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Practitioner perceptions of peer relationships in adolescents with chronic pain. J Child Health Care 2011 Mar;15(1):50-8

Date

04/01/2011

Pubmed ID

21451010

DOI

10.1177/1367493510395640

Scopus ID

2-s2.0-79960672336   11 Citations

Abstract

Nine practitioners who specialize in the treatment of adolescents with chronic pain were interviewed on their perceptions of the adolescents' peer functioning. A qualitative analysis based on Consensual Qualitative Research (CQR) was used. Practitioners generally reported a decline in the adolescents' peer functioning. However, if adolescents had good peer relationships prior to pain onset, they tended to maintain adequate functioning in the social arena while experiencing chronic pain. Practitioners noted that avoidance of peers was a strategy used by adolescents, due more to the pain than social competence issues. They also suggested that adolescents who felt comfortable disclosing pain status, likely to be consistent with good social skills, benefited from peer support. Implications for practice and research are discussed.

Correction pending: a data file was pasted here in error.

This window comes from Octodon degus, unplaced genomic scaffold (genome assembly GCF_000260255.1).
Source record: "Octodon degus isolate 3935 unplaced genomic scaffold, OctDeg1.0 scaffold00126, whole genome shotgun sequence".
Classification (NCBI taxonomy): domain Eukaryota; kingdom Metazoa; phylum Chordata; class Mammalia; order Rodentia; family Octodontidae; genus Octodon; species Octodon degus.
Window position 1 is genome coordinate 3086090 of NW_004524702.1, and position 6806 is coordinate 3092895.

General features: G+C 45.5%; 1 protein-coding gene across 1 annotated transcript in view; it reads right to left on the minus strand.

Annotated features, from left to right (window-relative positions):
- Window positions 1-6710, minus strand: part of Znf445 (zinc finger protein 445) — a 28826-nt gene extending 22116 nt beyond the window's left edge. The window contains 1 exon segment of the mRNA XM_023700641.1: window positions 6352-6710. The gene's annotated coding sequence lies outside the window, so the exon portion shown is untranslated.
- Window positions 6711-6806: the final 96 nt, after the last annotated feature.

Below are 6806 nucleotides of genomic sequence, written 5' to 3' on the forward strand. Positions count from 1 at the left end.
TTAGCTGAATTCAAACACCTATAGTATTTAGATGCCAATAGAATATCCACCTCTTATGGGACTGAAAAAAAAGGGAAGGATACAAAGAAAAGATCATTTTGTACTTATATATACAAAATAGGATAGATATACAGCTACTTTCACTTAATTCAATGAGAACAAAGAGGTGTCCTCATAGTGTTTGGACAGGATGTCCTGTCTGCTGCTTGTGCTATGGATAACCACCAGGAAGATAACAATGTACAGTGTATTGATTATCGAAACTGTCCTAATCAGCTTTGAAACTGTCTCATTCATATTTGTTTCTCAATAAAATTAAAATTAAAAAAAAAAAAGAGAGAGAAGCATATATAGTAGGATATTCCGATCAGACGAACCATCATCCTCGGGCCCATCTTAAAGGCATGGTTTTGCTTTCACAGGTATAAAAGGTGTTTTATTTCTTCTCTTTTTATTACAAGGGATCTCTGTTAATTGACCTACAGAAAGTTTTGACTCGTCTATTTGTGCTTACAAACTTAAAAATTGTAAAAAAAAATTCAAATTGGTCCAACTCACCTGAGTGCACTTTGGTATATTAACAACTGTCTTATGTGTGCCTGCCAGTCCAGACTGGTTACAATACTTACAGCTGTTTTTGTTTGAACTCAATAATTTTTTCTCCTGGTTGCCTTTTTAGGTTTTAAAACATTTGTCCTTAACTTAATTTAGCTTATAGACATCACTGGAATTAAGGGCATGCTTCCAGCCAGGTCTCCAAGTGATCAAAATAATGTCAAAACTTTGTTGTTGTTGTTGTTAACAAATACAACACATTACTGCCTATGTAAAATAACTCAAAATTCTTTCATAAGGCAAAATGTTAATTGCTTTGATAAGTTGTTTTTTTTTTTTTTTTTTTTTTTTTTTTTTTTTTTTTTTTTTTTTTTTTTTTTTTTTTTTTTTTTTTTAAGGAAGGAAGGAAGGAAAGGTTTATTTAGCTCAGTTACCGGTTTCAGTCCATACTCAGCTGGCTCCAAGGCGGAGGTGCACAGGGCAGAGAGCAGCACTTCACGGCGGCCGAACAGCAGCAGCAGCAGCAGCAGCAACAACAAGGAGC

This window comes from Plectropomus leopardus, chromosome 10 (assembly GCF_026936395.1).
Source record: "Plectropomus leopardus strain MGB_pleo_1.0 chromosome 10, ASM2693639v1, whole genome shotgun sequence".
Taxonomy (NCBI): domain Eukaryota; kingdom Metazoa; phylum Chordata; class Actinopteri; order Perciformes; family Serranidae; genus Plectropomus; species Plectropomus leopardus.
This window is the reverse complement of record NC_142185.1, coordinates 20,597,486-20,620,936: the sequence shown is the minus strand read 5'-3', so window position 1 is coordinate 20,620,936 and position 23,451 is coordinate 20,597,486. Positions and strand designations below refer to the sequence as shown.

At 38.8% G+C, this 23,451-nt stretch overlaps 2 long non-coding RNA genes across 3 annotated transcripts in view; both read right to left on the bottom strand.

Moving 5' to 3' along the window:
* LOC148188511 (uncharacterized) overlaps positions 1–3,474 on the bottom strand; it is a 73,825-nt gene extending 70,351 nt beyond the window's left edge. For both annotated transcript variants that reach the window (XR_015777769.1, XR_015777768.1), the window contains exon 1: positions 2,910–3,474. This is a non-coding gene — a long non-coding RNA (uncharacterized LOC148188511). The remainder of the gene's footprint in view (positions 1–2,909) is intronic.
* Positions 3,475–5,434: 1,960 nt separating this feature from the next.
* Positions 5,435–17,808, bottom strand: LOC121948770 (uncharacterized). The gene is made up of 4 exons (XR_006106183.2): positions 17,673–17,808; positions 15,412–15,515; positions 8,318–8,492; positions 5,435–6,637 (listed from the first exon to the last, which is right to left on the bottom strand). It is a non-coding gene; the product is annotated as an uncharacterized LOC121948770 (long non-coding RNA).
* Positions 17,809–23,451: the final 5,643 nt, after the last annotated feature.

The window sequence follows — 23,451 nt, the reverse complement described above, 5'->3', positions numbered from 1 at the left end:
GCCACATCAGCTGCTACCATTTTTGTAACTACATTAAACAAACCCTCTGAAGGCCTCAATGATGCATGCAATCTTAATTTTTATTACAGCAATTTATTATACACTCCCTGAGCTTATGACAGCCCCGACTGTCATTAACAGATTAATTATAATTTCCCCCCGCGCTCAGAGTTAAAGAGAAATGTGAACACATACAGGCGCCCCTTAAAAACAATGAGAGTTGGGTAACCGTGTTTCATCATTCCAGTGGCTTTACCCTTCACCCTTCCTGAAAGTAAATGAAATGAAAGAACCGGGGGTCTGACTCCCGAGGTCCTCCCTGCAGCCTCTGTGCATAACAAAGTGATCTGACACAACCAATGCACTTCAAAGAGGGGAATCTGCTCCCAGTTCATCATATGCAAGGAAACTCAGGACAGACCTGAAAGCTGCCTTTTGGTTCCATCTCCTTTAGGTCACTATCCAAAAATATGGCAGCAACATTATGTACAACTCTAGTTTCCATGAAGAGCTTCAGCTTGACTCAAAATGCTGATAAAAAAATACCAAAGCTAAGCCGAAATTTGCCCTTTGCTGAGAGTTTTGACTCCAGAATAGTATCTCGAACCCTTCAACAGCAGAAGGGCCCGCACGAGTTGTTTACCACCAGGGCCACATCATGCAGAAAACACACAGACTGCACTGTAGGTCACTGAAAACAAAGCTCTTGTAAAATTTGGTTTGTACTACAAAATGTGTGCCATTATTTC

Author List

Fleischman KM, Hains AA, Davies WH

Author

W. Hobart Davies Professor & Chair in the Phychology department at University of Wisconsin - Milwaukee




MESH terms used to index this publication - Major topics in bold

Adolescent
Adult
Attitude of Health Personnel
Chronic Disease
Female
Humans
Interpersonal Relations
Male
Middle Aged
Pain
Peer Group
Qualitative Research
Social Behavior
Social Support